By Stelios Orphanides
Following the Macedonian conquest of Greece, Alexander’s campaign and death, the socio-political landscape in the Greek world changed dramatically. As a result of the concentration of political, military and economic power in the hands of a few who reigned over a number of successor kingdoms of what was once the vast empire Alexander had conquered, citizens in former Greek city-states overnight became ‘idiotes’ – persons, stripped of the right to participate in their respective city’s affairs, minding only their own business. As in many of those city-states philosophy had thrived in the past aiming at teaching citizens how they should participate in politics for the benefit of the city’s society, unsurprisingly, adjustment was needed to cope with the new political situation.
One philosophic school, for example, founded by the Cypriot Zenon taught that the ability to endure pain was the road to happiness. The Athenian Epicurus’ teachings went in another direction: the goal was ‘ataraxia,’ i.e. tranquillity, freedom from fear or suffering which could be achieved through ‘hedone,’ i.e. pleasure, the greatest good for humans. Epicurus opened a school in Athens, the ‘Cepos’ or Garden, which unlike all other schools of the time did not restrict membership or admittance to free men but also accepted slaves and women, including prostitutes. Hedonism was the goal of life, so the doctrines propagated at the Cepos were achieved not by indulging in material pleasures but by satisfying one’s basic needs, like food or protection from the elements of nature, without seeking unnecessary things beyond that.
By the time Epicurus was 70 years old his teachings had spread across the Greek world as they offered comfort to those who wanted to endure life without the freedoms of the past, the rights of a citizen to vote, getting elected or holding those in power accountable. One of the prominent rulers in the Greek world at the time was Pyrrhus, the king of Epirus and a distant relative of Alexander. Pyrrhus, widely known for his Pyrrhic victories against the Romans, once hosted Fabricius, an emissary from Rome. He initially sought to bribe his guest by offering him a large sum of money but Fabricius remained unimpressed. The king subsequently attempted, again unsuccessfully, to scare the Roman by bringing him close to an elephant he had hidden behind a curtain.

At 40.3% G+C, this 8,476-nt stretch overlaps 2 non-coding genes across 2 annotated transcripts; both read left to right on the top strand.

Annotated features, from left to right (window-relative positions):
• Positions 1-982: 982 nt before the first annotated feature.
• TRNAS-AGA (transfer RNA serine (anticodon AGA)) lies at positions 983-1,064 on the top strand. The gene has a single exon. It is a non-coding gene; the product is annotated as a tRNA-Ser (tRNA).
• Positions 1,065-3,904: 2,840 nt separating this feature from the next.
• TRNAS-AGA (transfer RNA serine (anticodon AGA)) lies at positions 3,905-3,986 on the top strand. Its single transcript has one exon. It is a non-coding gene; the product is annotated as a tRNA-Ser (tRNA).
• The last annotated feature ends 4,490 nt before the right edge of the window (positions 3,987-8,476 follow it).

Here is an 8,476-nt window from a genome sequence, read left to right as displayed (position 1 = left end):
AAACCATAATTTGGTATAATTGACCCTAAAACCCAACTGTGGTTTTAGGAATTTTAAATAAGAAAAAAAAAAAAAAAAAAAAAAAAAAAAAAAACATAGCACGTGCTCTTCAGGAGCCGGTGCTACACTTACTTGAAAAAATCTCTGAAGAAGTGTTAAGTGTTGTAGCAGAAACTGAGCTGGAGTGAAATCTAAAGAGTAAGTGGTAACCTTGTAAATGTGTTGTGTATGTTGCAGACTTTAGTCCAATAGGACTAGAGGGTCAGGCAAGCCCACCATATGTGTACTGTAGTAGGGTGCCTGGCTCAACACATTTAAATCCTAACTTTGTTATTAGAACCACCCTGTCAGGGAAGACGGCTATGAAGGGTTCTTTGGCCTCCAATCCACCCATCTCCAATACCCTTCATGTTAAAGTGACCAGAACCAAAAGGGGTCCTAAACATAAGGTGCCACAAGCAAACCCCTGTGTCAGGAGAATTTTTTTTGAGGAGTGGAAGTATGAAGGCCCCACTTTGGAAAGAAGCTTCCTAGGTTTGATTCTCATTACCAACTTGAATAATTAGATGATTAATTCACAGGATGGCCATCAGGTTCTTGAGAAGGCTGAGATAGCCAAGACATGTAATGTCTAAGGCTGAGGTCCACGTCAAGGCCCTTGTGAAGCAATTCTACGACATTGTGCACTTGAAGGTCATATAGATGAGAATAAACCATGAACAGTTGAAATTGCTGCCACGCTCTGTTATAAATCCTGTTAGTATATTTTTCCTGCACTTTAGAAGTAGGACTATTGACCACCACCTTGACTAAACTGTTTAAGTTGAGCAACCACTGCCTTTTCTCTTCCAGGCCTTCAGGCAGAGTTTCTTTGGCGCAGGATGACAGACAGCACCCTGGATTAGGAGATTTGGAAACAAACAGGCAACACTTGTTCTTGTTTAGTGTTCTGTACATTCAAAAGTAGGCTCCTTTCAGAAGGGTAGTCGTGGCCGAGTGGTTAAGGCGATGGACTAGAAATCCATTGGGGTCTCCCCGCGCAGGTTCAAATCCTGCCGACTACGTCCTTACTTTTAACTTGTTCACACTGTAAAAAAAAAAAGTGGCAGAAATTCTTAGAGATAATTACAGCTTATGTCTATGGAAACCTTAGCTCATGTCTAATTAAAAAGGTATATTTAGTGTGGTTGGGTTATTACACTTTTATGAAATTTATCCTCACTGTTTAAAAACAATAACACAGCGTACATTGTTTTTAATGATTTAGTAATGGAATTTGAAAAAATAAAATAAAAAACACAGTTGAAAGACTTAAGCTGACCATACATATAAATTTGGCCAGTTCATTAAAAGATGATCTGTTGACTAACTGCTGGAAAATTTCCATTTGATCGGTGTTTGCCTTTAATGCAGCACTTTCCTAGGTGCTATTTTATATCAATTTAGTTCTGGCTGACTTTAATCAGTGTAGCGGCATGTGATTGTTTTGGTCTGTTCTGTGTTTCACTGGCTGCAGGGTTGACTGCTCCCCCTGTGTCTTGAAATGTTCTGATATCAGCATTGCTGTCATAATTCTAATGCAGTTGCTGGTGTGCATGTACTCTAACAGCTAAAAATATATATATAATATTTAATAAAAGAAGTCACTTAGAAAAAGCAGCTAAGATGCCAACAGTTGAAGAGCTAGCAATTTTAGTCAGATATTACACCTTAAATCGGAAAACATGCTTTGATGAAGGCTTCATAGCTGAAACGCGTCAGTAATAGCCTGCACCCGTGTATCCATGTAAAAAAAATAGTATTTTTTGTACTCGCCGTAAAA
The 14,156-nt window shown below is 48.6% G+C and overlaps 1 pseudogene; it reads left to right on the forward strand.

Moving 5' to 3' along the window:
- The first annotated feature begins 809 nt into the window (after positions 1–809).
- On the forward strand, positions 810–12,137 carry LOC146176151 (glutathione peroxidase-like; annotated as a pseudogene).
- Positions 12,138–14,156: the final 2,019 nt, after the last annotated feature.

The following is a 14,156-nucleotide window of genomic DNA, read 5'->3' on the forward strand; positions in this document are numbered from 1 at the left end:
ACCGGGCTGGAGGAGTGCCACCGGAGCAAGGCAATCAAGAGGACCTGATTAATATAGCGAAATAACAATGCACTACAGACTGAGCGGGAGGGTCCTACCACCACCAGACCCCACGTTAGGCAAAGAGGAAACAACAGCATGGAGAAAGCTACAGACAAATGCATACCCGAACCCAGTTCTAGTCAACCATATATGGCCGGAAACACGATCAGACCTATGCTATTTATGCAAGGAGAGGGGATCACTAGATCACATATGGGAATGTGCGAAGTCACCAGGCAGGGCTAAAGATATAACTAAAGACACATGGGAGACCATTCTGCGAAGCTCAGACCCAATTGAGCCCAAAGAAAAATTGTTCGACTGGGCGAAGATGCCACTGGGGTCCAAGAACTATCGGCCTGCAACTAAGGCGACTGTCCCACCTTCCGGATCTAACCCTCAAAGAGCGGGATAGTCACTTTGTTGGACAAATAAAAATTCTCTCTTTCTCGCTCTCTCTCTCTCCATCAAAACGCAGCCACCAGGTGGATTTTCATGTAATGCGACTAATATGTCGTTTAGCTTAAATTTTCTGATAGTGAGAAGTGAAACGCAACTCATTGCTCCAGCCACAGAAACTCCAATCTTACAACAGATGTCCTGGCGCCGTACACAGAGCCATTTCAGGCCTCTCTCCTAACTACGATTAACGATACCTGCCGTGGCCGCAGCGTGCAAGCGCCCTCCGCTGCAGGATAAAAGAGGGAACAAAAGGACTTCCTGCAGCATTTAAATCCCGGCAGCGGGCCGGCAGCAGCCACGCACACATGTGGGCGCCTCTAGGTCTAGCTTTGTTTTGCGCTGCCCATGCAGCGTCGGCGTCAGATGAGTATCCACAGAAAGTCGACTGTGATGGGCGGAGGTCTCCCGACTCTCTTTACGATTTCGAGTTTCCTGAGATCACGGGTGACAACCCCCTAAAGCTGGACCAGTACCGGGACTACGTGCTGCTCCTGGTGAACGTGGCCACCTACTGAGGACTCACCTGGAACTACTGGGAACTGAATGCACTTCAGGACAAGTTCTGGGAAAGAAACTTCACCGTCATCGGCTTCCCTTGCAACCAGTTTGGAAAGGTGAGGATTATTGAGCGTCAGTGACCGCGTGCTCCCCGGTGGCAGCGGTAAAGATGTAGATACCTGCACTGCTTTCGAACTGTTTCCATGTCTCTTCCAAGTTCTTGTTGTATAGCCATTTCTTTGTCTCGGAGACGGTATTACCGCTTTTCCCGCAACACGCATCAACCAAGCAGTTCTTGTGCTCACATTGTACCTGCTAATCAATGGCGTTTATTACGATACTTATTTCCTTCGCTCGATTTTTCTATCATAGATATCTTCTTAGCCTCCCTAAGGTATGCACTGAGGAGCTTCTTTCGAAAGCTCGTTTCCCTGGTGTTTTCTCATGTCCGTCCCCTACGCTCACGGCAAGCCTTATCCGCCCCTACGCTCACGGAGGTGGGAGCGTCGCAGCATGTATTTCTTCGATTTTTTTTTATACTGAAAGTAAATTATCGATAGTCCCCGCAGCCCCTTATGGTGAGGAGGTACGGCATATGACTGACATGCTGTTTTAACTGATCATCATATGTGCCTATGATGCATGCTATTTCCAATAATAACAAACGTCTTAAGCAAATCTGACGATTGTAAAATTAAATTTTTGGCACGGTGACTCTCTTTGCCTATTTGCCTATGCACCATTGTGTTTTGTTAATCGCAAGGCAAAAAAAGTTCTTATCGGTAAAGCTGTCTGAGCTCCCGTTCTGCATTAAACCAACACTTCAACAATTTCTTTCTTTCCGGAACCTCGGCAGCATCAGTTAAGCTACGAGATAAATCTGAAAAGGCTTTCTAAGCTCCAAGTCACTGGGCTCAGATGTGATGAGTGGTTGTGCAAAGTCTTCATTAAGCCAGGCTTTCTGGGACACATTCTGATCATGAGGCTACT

Later, when Pyrrhus and Fabricius were having supper in the presence of the king’s advisors, the talk turned to politics and philosophy. One of Pyrrhus’ advisors, Cineas, started talking about what Epicurus was teaching; avoiding getting involved in politics but instead focusing on pleasure, i.e. what the philosopher considered to be the ultimate good. “O Hercules,” exclaimed Fabricius interrupting Cineas. “May Pyrrhus and the Samnites believe these teachings as long as they are our enemies”.
On Monday lawmakers at parliament’s finance committee received a first briefing on the provisions of a proposed law submitted by deputy Anna Theologou and supported by Marinos Sizopoulos, chairman of Edek, and George Perdikis, chairman of the Greens.
The bill aims at offering relief to debtors not servicing their loans by extending them immunity against foreclosure provided they signed their loan agreement with their bank before September 2014, when parliament past the current foreclosure legislation to tackle strategic default without making it really effective.
If the bill was enacted, a Central Bank of Cyprus official present at the meeting explained, then more than half of the loans extended by the banks would be affected. A finance ministry official warned that the effects of the bill would be incalculable and it could potentially increase the banks’ capital needs.
Oh Hercules, why don’t our enemies have politicians with the brains of Theologou, Sizopoulos and Perdikis?